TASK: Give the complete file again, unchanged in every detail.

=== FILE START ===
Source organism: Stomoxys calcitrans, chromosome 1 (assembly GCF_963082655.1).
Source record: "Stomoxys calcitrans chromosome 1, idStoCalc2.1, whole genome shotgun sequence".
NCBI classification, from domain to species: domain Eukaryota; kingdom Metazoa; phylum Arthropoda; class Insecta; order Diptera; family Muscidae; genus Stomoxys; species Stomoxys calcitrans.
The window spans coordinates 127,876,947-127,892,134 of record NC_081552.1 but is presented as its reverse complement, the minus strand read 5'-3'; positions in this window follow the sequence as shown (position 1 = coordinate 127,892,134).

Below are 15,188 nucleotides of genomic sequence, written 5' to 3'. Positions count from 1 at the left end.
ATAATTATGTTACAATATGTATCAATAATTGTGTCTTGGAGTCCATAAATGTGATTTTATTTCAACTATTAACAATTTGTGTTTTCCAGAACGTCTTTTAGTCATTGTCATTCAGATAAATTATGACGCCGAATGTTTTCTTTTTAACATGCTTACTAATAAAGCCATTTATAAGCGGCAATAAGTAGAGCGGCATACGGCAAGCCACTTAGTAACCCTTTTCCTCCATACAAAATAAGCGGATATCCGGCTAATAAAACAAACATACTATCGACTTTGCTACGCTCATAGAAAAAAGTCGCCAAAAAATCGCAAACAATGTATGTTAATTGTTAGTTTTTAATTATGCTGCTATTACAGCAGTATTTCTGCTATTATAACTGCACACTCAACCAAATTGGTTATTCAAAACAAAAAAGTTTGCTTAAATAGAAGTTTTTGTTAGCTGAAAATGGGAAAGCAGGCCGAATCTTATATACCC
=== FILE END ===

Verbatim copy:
Source organism: Stomoxys calcitrans, chromosome 1 (assembly GCF_963082655.1).
Source record: "Stomoxys calcitrans chromosome 1, idStoCalc2.1, whole genome shotgun sequence".
NCBI classification, from domain to species: domain Eukaryota; kingdom Metazoa; phylum Arthropoda; class Insecta; order Diptera; family Muscidae; genus Stomoxys; species Stomoxys calcitrans.
The window spans coordinates 127,876,947-127,892,134 of record NC_081552.1 but is presented as its reverse complement, the minus strand read 5'-3'; positions in this window follow the sequence as shown (position 1 = coordinate 127,892,134).

Below are 15,188 nucleotides of genomic sequence, written 5' to 3'. Positions count from 1 at the left end.
ATAATTATGTTACAATATGTATCAATAATTGTGTCTTGGAGTCCATAAATGTGATTTTATTTCAACTATTAACAATTTGTGTTTTCCAGAACGTCTTTTAGTCATTGTCATTCAGATAAATTATGACGCCGAATGTTTTCTTTTTAACATGCTTACTAATAAAGCCATTTATAAGCGGCAATAAGTAGAGCGGCATACGGCAAGCCACTTAGTAACCCTTTTCCTCCATACAAAATAAGCGGATATCCGGCTAATAAAACAAACATACTATCGACTTTGCTACGCTCATAGAAAAAAGTCGCCAAAAAATCGCAAACAATGTATGTTAATTGTTAGTTTTTAATTATGCTGCTATTACAGCAGTATTTCTGCTATTATAACTGCACACTCAACCAAATTGGTTATTCAAAACAAAAAAGTTTGCTTAAATAGAAGTTTTTGTTAGCTGAAAATGGGAAAGCAGGCCGAATCTTATATACCC